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How Hinduism was always inclusive

Hinduism has a long history of religious tolerance and acceptance of different beliefs and practices. This is evident in the concept of sarva dharma samabhava, which means respect for all religions.

Social Equality: Hinduism emphasizes the idea of social equality and rejects discrimination based on caste, gender, or social status. The Bhagavad Gita, one of the most important Hindu texts, emphasizes the importance of performing one's duties without attachment to social status.

Personal Freedom: Hinduism places a great emphasis on individual spiritual growth and personal freedom. It encourages individuals to explore their own paths to enlightenment and emphasizes the importance of personal experience over dogmatic beliefs.

Non-Violence: The principle of ahimsa, or non-violence, is an important tenet of Hinduism. It emphasizes the importance of compassion, kindness, and non-violent conflict resolution.

Environmentalism: Hinduism has a strong tradition of environmentalism, emphasizing the interconnectedness of all living beings and the importance of preserving the natural world.

While there may be certain traditions or cultural norms around dress in certain Hindu communities, there is no one "correct" way to dress as a Hindu, and individuals are free to express themselves through their clothing choices.

Women wore short skirts, just from the waist to the knees, and a cloth head wrap, maybe to keep the sun off.  Hindus were liberal, educated, women were allowed to choose their clothes, actively participated in sports, politics. They were sex and females body positive people.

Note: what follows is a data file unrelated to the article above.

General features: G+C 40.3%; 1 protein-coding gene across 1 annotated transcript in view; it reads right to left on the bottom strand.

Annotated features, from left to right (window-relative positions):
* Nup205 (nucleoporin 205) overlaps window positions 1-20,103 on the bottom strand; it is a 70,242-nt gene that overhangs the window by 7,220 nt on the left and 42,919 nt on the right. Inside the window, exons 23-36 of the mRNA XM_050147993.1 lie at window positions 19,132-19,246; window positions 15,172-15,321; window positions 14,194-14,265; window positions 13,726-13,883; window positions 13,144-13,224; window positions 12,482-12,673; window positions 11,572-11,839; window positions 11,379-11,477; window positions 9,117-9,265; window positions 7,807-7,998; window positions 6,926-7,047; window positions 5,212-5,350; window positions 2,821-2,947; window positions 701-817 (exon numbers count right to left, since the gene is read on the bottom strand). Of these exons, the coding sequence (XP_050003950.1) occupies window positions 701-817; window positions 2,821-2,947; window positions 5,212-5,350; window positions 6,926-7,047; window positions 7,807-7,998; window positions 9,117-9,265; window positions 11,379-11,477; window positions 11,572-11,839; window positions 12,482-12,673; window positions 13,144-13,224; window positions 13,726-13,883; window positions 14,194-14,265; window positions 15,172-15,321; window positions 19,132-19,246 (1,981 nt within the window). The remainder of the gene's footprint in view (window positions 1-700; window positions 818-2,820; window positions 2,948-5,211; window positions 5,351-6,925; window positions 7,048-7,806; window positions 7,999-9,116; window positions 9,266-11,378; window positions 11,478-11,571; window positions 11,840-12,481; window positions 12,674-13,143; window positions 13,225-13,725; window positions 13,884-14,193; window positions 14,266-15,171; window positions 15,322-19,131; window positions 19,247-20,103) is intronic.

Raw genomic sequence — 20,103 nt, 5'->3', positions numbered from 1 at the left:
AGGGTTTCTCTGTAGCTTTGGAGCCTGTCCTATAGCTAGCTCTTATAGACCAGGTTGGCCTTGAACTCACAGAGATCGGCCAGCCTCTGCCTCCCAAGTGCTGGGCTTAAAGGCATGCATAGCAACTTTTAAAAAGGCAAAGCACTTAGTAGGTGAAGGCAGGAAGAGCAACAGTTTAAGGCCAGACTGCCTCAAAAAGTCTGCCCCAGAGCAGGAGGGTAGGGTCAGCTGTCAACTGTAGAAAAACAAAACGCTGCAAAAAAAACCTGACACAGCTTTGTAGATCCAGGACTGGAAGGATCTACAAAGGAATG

In the 19th century, many women did not cover their torso in southern India, while some went bare-breasted under their saris in Bengal. Even a hundred years later from then, Jnanadanandini Debi, the wife of Satyendranath Tagore, was refused entry to clubs run by the British in India, for covering her breasts with her sari alone.

During that same time, European ladies laced themselves tight in corsets and dresses that covered them neck to toe. Only the silhouette, strangled into an hourglass shape, marked their femininity. 

In the temples of Khajuraho, there are images of women erotically embracing other women and men displaying their genitals to each other. Scholars have generally explained this as an acknowledgement that people engaged in homosexual acts.















These are just a few examples of how Hinduism can be seen as a liberal religion. Hinduism is a complex and multifaceted tradition, and its liberal aspects are just one aspect of its rich history and teachings.



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